Follow our live coverage of Dodgers vs. Cubs Game 6

Consumer Privacy Bill of Rights doesn't go far enough, critics say

Privacy groups say draft consumer privacy bill doesn't go far enough

The White House published a draft of the Consumer Privacy Bill of Rights Act three years in the making late February, but not all privacy advocacy groups are satisfied.

In a letter to President Obama, representatives from U.S. privacy and technology groups Center for Democracy and Technology, Consumer Watchdog, Electronic Frontier Foundation, Public Knowledge and others expressed concern that the draft bill doesn’t go far enough to protect consumers.

The groups criticized the draft bill for not adequately defining “what constitutes sensitive information,” not being clear about whether it protects large categories of information like geolocation data, allowing companies to retain user data indefinitely for criminal investigations without placing clear limits on data retention for that purpose, and not offering heightened protection for information about children and teens.

In addition, the organizations take issue with being left out of consultations.

"It's not every day that almost all of the nation's consumer privacy groups come together to speak with a single, unified voice,” said Alvaro Bedoya, executive director at the Center on Privacy and Technology at Georgetown Law, in reference to the letter. "This administration and leaders in Congress should listen.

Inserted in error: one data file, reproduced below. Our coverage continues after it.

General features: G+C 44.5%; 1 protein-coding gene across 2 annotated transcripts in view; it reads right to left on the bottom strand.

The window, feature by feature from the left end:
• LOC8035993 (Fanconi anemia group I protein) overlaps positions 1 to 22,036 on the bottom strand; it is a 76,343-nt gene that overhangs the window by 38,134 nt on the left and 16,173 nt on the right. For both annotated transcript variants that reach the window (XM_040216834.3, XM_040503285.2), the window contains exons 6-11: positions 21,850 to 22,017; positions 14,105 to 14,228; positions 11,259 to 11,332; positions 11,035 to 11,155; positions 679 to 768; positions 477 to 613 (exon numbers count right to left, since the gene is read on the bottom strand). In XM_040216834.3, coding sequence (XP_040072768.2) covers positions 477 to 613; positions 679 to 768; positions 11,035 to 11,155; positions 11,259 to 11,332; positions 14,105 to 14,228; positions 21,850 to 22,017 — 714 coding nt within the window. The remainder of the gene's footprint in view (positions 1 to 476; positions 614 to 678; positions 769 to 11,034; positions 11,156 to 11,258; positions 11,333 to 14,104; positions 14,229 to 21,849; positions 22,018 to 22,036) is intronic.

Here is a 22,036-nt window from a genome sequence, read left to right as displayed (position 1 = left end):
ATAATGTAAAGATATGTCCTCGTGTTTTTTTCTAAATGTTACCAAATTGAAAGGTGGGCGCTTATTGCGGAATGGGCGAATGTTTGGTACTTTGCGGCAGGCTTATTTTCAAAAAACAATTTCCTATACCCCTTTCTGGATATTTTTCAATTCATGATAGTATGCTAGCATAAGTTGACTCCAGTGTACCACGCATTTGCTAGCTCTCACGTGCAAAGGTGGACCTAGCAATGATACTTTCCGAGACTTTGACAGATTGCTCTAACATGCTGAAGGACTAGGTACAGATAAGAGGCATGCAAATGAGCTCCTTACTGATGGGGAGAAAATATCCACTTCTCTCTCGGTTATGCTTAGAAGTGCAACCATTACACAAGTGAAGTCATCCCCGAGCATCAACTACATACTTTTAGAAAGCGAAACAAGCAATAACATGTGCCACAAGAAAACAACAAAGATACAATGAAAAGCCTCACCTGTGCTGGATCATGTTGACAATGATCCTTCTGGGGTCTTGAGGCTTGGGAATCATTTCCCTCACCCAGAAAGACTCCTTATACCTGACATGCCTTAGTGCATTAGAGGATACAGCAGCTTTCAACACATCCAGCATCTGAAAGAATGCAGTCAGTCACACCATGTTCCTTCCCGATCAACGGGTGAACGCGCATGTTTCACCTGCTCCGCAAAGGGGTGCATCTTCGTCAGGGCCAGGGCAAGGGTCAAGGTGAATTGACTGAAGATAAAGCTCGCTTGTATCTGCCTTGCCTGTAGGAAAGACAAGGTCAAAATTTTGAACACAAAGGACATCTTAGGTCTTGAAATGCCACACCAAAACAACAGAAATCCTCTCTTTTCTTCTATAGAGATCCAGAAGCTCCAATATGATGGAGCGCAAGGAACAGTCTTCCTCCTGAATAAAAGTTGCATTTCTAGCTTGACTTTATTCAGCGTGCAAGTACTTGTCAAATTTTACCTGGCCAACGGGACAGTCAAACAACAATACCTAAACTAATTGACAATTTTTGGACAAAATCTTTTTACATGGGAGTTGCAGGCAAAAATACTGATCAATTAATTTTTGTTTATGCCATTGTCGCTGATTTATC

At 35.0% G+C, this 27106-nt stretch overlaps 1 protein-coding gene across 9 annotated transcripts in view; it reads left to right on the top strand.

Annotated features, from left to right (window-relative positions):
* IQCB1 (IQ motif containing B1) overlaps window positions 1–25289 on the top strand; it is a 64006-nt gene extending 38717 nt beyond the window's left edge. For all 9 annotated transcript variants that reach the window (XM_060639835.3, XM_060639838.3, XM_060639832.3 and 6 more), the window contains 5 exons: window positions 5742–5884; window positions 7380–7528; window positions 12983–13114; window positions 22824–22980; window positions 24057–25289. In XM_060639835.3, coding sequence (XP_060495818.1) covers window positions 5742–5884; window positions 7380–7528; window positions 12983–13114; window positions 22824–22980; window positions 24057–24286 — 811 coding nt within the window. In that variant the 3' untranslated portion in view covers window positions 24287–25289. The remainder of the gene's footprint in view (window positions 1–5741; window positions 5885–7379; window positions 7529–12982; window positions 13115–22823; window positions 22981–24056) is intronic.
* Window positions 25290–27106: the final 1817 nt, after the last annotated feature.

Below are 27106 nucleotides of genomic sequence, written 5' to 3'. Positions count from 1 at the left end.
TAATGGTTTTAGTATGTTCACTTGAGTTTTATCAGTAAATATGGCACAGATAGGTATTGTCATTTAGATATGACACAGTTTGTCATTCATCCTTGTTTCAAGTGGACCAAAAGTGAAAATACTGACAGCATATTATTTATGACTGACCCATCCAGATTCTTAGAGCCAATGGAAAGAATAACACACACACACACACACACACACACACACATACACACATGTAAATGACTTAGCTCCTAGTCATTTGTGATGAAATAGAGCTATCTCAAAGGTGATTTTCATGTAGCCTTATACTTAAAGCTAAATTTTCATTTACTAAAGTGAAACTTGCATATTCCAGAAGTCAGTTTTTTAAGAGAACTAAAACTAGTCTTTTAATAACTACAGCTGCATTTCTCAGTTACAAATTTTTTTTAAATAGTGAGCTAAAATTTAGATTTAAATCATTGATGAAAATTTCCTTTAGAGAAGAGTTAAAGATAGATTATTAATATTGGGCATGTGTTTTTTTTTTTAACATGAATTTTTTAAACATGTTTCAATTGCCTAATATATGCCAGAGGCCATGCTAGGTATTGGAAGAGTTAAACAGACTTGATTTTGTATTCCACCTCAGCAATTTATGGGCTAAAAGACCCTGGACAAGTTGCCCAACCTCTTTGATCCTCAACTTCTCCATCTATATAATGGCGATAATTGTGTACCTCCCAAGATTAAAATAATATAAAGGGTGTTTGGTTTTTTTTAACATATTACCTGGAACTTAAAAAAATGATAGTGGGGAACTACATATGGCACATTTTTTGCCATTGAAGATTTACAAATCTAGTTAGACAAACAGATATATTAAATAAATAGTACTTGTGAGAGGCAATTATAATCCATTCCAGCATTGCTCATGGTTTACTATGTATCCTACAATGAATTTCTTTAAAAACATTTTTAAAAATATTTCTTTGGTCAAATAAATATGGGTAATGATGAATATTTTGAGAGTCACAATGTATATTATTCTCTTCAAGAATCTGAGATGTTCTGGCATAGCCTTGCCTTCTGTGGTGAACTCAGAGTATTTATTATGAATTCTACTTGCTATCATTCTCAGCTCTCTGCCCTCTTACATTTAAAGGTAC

"The protections in a comprehensive law also need to be clear and easy to understand. Consumers are too busy to decipher yet another privacy policy."

The letter calls for the Obama administration to work with the privacy groups to craft a bill that “creates strong, meaningful protections for consumers.”

The Consumer Privacy Bill of Rights Act is intended to fill gaps not covered by existing legislation like the Fair Credit Reporting Act and the Video Privacy Protection Act, particularly in the data-driven digital age in which companies are collecting and using more and more consumer information.

“It applies common-sense protections to personal data collected online or offline, regardless of how data is shared,” the Obama administration said in a statement on Friday. It also "promotes responsible practices that can maximize the benefits of data analysis while taking important steps to minimize risks.”

Twitter: @traceylien

Copyright © 2016, Los Angeles Times